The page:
Seperate Peace Essay, Research Paper
There is always a desire for adventure in a teenager s life. Whether it’s climbing on top of an abandon building or flying down the road at 100 mph, there is always going to be a need for an adrenaline rush that has to be both gratifying and even troublesome. In the case of A Separate Peace, that adventure is in the form of a tree. One is the adventure that the “jump” offer them. Two, is their state of mind, that jumping off of this tree is a way to prove themselves as men. And three, is the escape from authority and the rebellion against their rules. All these factors were reasons why the tree played such a significant part in this story.
The main reason why this tree was important was because it was both a challenge and an adventure. It is very juvenile the way these boys make this jump into a competition. Finny puts pressure on the other boys as he yells, You can’t stand around admiring the view. Jump! (Knowels 9) And when other boys compare the “jumps,” I think that was better than Finny’s (Knowels 9). Finny becomes defensive, replying, All right pal don’t start awarding prizes until you’ve passed the course. The tree is waiting (Knowels 9). As you can see, this need for adventure was another way for them to prove themselves to be better than their peers. This tree was the ultimate challenge for Gene and another plus for Finny’s repitor for his list of daring acts. They had both stood on different grounds when the time came to jump off this tree. Gene was frightened and very careful with the tree. His thoughts showed this fear when he narrated, The tree flooded me with a sensation of alarm all the way to my tingling fingers (Knowels 8). He took his time out of fear and made sure that he wasn’t going to hurt himself. Finny’s approach was a bit more daring. As soon as he was on that branch, he was ready to jump. He never hesitated to make his leap and he never even thought twice about loosing his balance. Either way, this was their adventure. This gave them the ultimate high that nothing else in life could fulfill.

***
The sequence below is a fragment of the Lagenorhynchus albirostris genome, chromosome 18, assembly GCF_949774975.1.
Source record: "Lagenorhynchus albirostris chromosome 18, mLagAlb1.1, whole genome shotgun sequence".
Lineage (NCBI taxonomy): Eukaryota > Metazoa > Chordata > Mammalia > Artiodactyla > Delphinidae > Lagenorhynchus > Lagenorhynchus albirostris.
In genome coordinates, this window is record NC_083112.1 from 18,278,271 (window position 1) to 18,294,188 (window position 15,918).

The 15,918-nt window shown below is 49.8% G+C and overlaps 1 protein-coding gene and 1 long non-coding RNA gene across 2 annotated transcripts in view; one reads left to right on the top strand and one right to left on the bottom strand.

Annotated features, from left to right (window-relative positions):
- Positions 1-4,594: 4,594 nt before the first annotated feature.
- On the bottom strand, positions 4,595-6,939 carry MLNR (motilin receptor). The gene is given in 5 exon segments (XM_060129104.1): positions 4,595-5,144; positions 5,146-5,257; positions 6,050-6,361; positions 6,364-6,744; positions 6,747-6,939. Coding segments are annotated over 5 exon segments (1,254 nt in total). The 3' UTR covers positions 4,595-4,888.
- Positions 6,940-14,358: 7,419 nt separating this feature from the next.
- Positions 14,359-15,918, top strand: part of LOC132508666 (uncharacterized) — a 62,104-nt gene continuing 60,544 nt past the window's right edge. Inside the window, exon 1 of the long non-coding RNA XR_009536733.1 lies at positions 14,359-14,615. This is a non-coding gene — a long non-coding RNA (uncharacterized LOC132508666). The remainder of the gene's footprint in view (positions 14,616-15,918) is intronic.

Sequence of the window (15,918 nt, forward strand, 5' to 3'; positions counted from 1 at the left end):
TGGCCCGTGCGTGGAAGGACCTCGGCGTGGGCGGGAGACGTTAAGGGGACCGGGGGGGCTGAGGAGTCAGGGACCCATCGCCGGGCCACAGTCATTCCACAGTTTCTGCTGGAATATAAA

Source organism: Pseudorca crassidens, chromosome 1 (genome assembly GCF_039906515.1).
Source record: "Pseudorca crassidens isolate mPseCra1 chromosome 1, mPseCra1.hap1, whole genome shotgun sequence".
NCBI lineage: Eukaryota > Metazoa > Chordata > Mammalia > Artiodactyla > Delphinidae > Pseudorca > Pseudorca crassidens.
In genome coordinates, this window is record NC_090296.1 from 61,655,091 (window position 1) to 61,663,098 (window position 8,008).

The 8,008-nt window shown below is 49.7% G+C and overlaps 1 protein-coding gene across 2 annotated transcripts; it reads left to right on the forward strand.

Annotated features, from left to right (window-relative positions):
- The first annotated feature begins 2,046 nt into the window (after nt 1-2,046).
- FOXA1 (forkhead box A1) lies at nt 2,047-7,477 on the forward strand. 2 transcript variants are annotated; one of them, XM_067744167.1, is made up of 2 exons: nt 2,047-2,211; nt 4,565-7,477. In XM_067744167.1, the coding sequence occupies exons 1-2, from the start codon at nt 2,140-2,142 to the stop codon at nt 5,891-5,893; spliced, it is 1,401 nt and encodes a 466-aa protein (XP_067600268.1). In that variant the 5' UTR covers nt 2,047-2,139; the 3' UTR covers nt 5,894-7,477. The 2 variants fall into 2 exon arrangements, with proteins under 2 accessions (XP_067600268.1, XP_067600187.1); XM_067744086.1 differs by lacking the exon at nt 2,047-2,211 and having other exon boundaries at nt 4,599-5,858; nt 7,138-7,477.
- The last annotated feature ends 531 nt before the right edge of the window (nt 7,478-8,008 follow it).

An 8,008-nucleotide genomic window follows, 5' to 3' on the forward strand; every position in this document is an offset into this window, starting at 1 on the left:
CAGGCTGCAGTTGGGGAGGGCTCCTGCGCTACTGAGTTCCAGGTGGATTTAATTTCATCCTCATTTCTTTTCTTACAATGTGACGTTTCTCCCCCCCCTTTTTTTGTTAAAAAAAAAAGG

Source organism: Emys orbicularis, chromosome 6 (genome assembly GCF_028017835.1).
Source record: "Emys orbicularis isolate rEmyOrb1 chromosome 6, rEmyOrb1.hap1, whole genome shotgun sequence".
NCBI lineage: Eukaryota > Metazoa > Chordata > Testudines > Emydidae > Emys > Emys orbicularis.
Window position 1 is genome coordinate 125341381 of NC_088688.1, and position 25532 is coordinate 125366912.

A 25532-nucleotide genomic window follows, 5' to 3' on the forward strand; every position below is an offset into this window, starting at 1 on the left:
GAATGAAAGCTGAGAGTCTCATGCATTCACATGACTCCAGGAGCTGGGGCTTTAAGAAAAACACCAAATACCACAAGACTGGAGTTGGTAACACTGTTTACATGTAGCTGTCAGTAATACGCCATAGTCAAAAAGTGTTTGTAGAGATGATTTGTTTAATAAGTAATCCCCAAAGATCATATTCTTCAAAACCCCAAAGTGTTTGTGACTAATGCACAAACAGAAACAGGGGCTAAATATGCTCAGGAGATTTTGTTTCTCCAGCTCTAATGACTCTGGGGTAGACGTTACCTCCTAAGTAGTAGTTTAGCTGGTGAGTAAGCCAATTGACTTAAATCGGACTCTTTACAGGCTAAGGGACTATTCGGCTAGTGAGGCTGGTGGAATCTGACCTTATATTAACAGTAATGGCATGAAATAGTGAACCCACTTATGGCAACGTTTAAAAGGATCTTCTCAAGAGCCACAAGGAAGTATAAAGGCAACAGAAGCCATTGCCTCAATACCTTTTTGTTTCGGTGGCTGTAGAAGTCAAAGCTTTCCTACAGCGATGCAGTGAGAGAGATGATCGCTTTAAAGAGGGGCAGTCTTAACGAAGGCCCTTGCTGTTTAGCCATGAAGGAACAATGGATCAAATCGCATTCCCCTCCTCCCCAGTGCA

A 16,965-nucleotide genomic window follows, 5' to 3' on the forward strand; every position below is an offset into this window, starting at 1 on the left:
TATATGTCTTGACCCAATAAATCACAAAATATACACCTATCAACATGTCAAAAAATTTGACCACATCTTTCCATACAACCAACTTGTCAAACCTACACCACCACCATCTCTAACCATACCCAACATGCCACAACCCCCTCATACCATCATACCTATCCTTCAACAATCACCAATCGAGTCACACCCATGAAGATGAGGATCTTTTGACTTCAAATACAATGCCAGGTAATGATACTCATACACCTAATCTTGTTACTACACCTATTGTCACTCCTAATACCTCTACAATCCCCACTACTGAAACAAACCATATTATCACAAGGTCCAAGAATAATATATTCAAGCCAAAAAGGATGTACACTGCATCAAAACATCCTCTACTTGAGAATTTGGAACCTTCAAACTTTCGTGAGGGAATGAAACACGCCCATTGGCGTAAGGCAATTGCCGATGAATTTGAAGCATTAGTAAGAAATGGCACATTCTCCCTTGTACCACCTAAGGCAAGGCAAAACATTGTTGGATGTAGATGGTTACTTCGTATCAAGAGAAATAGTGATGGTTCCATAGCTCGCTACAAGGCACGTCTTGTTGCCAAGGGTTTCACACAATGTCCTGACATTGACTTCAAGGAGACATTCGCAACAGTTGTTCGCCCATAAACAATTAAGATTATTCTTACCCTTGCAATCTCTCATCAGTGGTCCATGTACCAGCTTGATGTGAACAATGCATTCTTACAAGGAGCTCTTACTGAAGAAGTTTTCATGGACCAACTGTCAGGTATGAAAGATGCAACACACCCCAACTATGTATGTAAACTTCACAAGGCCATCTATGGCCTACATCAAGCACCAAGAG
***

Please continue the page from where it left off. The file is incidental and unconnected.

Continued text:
What also tended to take control of these boys’ minds was the unsatisfiable need to prove themselves masculine to the other boys. Today, however, our society has made it exceptable for boys to be more feminine than masculine. Back in the time of this story, it was almost expected that boys were to be men and nothing else. Finny even pressured Gene to play sports. Gene felt obligated to do what Finny said just to prove himself to Finny as a man. This tree was their formula for accomplishing that goal. Although later on they realize that it was nothing more than an accident waiting to happen (when Finny fell and broke his leg), they still thrived for the challenge and excitement that it had to offer.
Soon enough, the adventureistic nature of the tree grew old when there was less excitement in making this jump. By this time they would have started to search for alternatives to fulfill their needs, but because of the rules set for them to stay off the tree, the jump had become even more challenging and exciting. Every time they snuck through the field, climbed up the tree and jumped, they risked the chance of being expelled. But the dare continued… even after injuries.
This rebelish act of dare was similar to what teens do today. Like sneaking out of the house at two in the morning. Or taking the car out for a drive when you know that
your not suppose to. It had offered them everything necessary to fulfill their teenage desires: adventure, self-satisfaction, and rebellion. Without the tree, these boys would have lived many boring years at Devon.